How much is your business worth?
Business valuation, according to the Corporate Finance Institute, is the “process of determining the present value of a company or an asset.”
It’s not how much you think or hope the business is worth. Rather, it’s the price that analysts have pegged your business as being worth, after considering (among other factors):
- Business management
- Future earnings
- Company assets
- Your business’ capital structure makeup
In this post, we’re going to answer why you need to conduct a business valuation, how you can determine your business value, and how to find the best business valuation specialists.
Why Is Business Valuation Needed Prior to Selling?
Business valuation is a mandatory function required during litigation, mergers and acquisitions, and investment analysis. Valuations are conducted on liabilities as well as company assets.
Business valuation proves the company’s worth. This in turn allows you to price correctly, negotiate confidently, and settle on a just amount. You don’t want to leave money on the table after all.
Knowing the current fair market value of the business also gives you leverage to improve its profitability before listing.
3 Steps to Value Your Business Before Selling
You can’t value the business yourself. So the first step is to hire a seasoned business valuation specialist.
Step #1 Engage a business valuation expert
A seasoned business appraiser has the judgment necessary to perform a thorough unbiased assessment.
To find the best valuation expert look for accreditation, skill, and experience. The following are the different accreditation qualifications to keep an eye out for:
- Certified Business Appraiser (CBA)
- Accredited Senior Appraiser (ASA)
- Certified Valuation Analyst (CVA)
- Accredited in Business Valuation (ABV)
Alternatively, you can engage a Merger and Acquisition firm to conduct a market value analysis which will help you better understand both the marketability and value range of a business. This process can be a less expensive and equally effective method to understanding value.
Because no two companies are the same, it’s important to remember that value is derived from multiple data inputs that go well beyond the numbers. For example, the value drivers of your business carry equal weighting in the final determination of value; along with the financeability of your business for a prospective acquirer. you’re going to want a specialist who has experience conducting valuations across different industries. In this way, you know you’re getting both an accurate and fair valuation for your business.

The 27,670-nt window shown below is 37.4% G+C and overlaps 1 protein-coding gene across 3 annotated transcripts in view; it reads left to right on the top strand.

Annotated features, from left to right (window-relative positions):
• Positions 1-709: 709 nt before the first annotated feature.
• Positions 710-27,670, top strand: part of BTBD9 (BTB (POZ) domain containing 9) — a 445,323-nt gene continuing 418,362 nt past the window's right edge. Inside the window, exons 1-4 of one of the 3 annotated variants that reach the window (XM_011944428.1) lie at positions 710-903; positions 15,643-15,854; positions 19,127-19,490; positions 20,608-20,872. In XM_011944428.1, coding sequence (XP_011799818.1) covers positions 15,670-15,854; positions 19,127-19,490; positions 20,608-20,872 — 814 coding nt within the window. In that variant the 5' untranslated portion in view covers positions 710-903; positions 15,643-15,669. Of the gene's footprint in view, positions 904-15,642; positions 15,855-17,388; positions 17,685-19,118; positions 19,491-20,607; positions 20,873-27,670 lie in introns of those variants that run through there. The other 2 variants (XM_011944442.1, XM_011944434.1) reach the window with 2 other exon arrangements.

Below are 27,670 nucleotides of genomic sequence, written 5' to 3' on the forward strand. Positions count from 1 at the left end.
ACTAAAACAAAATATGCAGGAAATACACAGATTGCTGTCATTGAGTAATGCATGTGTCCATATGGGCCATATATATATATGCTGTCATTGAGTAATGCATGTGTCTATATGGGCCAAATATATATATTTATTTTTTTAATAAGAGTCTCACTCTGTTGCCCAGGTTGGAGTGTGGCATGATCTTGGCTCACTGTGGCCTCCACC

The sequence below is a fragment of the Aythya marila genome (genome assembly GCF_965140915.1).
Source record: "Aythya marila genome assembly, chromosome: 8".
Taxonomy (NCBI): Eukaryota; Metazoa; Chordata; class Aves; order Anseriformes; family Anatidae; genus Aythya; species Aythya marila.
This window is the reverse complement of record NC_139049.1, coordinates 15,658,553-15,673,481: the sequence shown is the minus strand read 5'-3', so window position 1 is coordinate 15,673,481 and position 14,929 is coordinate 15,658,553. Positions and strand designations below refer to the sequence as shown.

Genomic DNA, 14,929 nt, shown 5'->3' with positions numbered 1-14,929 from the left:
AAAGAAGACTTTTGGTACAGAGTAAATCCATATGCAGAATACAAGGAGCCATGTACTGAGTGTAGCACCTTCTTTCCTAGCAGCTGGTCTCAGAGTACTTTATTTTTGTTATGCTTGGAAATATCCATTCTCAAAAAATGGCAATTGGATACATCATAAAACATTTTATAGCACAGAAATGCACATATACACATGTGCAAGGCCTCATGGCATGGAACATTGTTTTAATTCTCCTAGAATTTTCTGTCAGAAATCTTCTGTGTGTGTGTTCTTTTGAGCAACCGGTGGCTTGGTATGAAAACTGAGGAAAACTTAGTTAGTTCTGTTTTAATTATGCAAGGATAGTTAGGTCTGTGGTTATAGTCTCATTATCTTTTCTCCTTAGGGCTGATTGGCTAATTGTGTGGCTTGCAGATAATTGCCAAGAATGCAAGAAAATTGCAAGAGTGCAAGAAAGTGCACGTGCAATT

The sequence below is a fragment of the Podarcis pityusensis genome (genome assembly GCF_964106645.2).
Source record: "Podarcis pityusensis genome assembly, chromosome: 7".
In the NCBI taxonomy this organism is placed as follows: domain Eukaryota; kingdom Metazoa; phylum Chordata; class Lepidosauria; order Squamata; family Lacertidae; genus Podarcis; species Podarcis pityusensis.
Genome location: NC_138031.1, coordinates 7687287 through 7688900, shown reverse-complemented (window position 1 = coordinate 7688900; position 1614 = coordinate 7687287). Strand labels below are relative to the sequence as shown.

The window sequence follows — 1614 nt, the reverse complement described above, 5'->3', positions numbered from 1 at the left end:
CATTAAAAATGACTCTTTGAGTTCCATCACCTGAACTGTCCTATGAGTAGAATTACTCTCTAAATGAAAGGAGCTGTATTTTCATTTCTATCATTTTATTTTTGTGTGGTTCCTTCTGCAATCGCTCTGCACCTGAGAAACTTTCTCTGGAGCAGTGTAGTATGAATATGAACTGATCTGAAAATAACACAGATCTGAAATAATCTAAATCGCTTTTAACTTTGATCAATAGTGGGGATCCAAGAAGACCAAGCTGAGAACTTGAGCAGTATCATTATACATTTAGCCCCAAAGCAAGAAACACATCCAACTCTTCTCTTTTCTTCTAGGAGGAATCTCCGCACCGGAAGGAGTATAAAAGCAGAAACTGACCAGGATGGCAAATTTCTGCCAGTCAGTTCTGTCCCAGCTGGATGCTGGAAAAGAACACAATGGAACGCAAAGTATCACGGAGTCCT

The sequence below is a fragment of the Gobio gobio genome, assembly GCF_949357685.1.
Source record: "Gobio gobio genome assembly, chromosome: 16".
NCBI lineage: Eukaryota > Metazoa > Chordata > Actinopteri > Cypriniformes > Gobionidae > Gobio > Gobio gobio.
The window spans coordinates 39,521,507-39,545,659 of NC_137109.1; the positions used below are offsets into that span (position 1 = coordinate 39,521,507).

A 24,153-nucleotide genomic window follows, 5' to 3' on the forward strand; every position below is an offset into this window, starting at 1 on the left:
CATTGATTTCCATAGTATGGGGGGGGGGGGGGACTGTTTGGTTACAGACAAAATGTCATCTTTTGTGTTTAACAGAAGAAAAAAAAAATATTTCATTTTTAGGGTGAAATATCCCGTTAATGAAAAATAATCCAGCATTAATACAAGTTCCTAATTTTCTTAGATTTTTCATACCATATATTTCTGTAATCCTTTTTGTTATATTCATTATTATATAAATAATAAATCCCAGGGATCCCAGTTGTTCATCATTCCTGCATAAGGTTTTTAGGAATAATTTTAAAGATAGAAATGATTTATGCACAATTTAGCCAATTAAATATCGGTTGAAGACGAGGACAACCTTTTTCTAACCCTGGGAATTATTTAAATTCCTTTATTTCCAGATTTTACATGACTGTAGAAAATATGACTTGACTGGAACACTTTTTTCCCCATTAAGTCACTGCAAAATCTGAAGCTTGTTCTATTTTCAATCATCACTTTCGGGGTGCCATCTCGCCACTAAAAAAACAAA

Step #2 Prepare all relevant documents
Ideally, as a business owner who has been planning seriously on selling for at least a few months, you should already have the following documents on hand:
- Financial records
- Vendor agreements
You can also request a complete business valuation checklist from the valuation specialist if they haven’t already offered one. These documents are imperative in helping to gain a comprehensive overview of your business.
Step #3 Ensure the correct valuation method is followed
Be upfront with the valuation specialist about why you want this valuation done. That’s because the valuation approach that’s used will depend largely on the purpose of the evaluation.
For example, valuations for funding may be different from valuations for selling. Thus it’s important to be forthright with the appraiser.
What if You’re Not Happy With the Valuation?
It often happens that business owners are surprised (pleasantly or unpleasantly) by the outcome of the valuation. If you’re unsatisfied what can you do in this case?
Well, you can either find a different appraiser and have the valuation re-done or you can examine the initial valuation report to try and identify areas you can potentially improve so that the value of the business increases.
Things to Know About Business Valuation
What additional information should you be aware of?
1. Different valuation approaches
There are three main valuation approaches that may be enjoined to calculate a business’ value: the income approach, market approach, and the asset approach.
2. Business valuation expiration
Can business valuations expire? In a sense, yes, if you consider the fact that a valuation is the value of a business at a specific point in time. This is to say, the value can change for any number of reasons.
3. Business valuations aren’t final
Business valuations aren’t set in stone. The proposed value is only hypothetical and the real value is what the buyer is ready to pay. So, depending on the buyer, you may get a higher or lower offer.
A business valuation will give perspective on how much your business is actually worth so you can price your listing fairly.
If you’re looking for a seasoned team of M&A brokers who can help you with your preparations for selling your business, don’t hesitate to contact us today.
Looking for more insight on selling a business? Check out these links:
- Mitigating Post-Closing Risks Through The Rep and Warranty Insurance
- How to Navigate a Buyer or Seller’s Initial Meeting
- Are You Financially Ready to Sell?
- Buyer Motivation – How to Confirm?
- Sell NOW – The Crystal Ball is Pretty Clear
Disclaimer: Any information provided in this blog is not intended to replace legal, financial, or taxation advice given by qualified professionals.